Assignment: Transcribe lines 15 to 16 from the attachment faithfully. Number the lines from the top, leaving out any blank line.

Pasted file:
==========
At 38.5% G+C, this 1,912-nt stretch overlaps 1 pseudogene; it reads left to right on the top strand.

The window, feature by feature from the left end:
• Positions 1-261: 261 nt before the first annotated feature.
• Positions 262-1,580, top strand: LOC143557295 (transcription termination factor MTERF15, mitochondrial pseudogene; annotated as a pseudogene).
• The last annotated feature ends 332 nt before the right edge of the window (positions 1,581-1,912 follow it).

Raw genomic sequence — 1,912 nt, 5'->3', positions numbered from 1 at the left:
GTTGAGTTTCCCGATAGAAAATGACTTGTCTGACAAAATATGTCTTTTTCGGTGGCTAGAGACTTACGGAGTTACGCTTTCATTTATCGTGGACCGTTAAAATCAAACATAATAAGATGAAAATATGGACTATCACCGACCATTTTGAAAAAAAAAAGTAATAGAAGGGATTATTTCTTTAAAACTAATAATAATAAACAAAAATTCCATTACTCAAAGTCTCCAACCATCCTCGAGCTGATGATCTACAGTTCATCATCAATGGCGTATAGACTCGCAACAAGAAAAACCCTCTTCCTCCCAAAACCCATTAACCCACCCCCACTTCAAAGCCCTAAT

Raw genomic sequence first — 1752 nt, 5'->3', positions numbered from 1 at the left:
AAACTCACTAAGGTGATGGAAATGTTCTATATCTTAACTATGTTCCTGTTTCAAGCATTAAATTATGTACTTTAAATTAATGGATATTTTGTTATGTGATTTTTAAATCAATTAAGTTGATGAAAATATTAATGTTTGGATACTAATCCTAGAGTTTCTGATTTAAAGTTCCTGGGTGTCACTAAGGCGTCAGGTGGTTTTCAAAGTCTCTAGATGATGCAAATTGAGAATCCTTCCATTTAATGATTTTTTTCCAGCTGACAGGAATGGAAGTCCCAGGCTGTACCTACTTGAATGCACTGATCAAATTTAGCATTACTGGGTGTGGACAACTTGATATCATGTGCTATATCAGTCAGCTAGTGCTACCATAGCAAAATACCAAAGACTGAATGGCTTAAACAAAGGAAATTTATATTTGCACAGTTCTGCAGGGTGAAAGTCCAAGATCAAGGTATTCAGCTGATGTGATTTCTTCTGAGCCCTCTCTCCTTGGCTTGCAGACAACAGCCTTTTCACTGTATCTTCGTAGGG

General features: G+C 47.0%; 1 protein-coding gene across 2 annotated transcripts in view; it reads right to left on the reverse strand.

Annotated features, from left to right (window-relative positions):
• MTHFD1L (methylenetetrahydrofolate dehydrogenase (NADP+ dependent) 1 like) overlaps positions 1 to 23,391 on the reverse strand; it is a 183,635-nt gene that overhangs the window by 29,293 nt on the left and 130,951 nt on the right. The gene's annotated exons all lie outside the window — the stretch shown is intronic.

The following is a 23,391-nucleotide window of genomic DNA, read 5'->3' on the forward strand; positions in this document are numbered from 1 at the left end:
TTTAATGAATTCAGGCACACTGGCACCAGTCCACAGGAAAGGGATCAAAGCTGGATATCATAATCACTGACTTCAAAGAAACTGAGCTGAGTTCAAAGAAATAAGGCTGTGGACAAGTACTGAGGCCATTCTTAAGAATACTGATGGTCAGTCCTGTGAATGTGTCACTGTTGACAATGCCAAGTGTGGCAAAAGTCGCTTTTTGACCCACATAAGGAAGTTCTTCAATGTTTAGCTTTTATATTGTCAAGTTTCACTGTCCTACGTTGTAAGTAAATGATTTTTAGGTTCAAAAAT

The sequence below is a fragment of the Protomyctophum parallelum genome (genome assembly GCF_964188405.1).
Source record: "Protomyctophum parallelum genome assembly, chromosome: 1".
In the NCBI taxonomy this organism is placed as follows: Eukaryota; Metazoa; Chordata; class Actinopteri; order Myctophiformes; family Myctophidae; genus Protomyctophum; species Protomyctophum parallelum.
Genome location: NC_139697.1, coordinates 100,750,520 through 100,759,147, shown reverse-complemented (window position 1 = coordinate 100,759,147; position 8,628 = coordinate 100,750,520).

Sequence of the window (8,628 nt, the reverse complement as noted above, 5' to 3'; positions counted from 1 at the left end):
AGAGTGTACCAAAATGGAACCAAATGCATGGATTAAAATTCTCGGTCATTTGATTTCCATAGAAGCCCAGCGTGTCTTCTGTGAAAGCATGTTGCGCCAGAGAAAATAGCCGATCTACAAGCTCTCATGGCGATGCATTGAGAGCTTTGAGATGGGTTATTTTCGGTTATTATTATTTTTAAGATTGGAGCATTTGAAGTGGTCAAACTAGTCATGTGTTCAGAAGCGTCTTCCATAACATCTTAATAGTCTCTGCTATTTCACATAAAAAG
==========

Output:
The sequence below is a fragment of the Protomyctophum parallelum genome (genome assembly GCF_964188405.1).
Source record: "Protomyctophum parallelum genome assembly, chromosome: 1".